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What Are the Best Jeans for Men?

The cast of The Outsiders showcasing a variety of jeans. Photo: courtesy of Zoetrope Studios

Searching for the perfect pair of jeans can be frustrating, but if you get them right, they’ll end up being the best thing in your closet. We spoke with 30 stylish guys who care a lot about jeans — designers, retailers, podcasters, fashion writers, stylists, and other denim nerds — to hear about their favorite pairs, from classic Levi’s 501s, to styles for guys with big thighs, to some black jeans that one chef owns eight pairs of.

Best straight-fit jeans for men

Levi’s Men’s 501 Jeans
From $41
From $41
Photo: retailer

“If we’re going to talk about jeans that every man should have in their closet, a pair of good-old Levi’s” is a must, according to Amy Leverton, the author of Denim Dudes: Street Style, Vintage, Workwear, Obsession. Getting a pair of Levi’s is “almost a rite of passage,” she adds, noting that the 501 is still the gold standard. With more men telling us they live in their 501s more than any other pair on this list, that certainly seems to be the case.

Jeremy Kirkland, the host of men’s style podcast Blamo!, told us he swears by 501s, noting the rise makes them easier to dress up when the occasion calls for it. “I’ve always been a fan of higher-rise jeans versus the lower-rise pairs because I wear tailoring and sport coats, so it helps to wear something totally high.” They’re a favorite of Chris Black, who says 501s are “perfect for every occasion.” Drew Westphal, who works in digital marketing, is another fan, telling us “there’s a reason that most modern-day denim companies use the fit of the 501 to make their own jeans.” And Edgar Gonzelaz, who operates a creative studio called andafterthat in the Rio Grande Valley, says that, even in his region’s heat, “nothing beats the 501’s fit.” (If you want to get creative, Gonzelaz says he “takes the hem right off and does a slight cuff — that way, they sit right above a pair of sneakers, boots, or loafers.”)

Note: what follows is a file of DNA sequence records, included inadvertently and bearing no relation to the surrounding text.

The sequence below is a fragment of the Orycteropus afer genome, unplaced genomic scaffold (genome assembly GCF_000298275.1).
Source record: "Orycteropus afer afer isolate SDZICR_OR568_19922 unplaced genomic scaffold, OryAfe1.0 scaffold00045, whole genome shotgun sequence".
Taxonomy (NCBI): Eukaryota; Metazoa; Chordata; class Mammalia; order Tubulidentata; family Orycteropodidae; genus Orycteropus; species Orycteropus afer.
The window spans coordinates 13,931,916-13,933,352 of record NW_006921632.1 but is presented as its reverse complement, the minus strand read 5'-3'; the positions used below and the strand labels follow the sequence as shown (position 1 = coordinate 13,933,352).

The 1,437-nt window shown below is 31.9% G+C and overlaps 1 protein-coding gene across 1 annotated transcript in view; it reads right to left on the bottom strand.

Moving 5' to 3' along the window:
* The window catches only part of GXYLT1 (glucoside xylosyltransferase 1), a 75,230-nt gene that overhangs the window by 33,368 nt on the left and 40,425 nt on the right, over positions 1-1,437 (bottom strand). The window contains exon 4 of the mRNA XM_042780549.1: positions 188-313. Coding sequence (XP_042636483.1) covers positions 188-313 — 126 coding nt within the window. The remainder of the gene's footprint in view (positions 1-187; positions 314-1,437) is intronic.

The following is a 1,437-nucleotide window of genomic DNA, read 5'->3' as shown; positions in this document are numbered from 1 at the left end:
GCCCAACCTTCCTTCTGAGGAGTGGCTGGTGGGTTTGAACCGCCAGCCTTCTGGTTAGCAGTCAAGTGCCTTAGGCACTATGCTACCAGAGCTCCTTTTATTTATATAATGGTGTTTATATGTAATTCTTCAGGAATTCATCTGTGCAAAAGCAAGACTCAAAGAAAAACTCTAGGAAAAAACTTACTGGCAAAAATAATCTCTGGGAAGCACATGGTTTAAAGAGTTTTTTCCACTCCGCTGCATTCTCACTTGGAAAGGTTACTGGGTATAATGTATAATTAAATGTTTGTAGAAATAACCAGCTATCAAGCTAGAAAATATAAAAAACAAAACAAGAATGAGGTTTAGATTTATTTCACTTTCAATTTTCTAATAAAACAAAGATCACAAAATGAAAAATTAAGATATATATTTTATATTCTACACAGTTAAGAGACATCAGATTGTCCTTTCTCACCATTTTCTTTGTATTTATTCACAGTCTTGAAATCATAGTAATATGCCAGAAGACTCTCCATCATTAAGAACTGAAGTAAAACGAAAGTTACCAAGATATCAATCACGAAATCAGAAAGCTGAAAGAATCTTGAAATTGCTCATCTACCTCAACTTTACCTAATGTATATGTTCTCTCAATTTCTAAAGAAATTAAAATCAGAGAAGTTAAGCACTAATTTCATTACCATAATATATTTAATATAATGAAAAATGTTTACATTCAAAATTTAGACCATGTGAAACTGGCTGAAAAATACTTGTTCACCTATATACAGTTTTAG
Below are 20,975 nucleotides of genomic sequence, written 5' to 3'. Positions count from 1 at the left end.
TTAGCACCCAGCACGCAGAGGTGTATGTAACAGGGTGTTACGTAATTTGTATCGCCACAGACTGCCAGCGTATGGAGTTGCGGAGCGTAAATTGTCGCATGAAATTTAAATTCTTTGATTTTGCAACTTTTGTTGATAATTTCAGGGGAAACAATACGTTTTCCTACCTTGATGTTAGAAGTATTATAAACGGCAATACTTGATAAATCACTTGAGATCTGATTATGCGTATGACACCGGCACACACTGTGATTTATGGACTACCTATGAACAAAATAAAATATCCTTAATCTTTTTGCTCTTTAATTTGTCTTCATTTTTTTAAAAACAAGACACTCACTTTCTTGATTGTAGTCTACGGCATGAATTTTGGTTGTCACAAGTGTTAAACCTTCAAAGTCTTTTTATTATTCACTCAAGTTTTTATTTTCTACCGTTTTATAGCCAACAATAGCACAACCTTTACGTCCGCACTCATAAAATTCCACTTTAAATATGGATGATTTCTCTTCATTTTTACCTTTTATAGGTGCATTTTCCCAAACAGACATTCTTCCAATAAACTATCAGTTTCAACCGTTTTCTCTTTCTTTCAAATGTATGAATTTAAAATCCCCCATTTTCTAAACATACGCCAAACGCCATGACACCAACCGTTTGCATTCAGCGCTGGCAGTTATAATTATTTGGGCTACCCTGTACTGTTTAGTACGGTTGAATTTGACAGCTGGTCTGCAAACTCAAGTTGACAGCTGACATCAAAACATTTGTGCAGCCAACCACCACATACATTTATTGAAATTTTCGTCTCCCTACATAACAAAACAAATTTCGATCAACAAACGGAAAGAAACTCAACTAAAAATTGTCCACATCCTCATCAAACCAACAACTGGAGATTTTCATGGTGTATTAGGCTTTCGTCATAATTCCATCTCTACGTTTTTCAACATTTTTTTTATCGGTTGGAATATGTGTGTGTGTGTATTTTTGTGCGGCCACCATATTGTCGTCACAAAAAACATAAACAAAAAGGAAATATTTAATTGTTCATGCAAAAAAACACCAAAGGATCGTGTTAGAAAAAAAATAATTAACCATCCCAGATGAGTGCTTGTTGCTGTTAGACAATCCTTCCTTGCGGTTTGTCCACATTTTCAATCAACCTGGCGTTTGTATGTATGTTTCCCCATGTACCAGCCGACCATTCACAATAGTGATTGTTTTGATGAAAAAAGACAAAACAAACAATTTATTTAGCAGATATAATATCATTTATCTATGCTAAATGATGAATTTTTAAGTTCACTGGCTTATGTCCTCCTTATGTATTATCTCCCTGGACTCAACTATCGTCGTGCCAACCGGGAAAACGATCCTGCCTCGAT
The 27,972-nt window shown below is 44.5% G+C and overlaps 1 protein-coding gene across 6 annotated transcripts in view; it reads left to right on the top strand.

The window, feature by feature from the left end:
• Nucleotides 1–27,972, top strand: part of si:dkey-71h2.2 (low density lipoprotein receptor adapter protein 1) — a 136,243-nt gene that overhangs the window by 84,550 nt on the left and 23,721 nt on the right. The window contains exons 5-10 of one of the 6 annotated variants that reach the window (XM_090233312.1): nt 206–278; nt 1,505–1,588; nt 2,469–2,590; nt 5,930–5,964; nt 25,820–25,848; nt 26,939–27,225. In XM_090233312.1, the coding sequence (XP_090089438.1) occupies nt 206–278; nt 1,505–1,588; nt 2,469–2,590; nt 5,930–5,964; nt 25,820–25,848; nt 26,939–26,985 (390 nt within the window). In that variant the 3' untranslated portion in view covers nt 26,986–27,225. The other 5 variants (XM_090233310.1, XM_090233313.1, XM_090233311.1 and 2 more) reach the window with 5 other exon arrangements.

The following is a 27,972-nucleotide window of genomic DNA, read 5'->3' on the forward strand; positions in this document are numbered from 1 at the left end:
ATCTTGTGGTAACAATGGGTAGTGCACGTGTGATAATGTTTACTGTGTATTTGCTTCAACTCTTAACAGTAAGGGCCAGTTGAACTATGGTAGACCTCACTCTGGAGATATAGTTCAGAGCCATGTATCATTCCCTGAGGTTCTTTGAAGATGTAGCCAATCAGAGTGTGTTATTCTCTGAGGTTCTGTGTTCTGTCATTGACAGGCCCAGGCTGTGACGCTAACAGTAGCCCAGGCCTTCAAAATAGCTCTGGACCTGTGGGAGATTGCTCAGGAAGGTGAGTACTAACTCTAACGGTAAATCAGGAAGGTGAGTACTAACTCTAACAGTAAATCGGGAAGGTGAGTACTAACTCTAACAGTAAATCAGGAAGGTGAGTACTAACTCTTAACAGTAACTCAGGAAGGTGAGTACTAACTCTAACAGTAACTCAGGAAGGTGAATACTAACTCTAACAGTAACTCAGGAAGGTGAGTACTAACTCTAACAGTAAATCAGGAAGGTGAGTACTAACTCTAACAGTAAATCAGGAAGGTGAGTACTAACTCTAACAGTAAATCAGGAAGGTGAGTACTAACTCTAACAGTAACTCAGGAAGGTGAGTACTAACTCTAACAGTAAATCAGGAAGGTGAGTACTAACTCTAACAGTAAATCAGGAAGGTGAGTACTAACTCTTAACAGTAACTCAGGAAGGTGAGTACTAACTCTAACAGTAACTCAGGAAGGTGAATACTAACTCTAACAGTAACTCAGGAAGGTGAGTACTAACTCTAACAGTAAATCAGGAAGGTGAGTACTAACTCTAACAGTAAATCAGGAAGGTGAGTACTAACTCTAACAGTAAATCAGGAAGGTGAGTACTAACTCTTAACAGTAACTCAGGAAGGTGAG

When he’s not buying 501s, Kirkland also frequents Atelier & Repairs, designer Maurizio Donadi’s label for his line of repurposed vintage jeans. “For a while, you could just send them your old jeans to be fixed,” Kirkland says. “Now they sell a lot of repaired 501s,” like these Detroit jeans with added denim patches, exposed stitching, and a reversed hem at the break, which Kirkland calls “kind of my jam.” They’re admittedly expensive, but Kirkland points out that what you’re paying for is “the labor it takes to employ someone with a fair salary and health insurance to make your clothes.”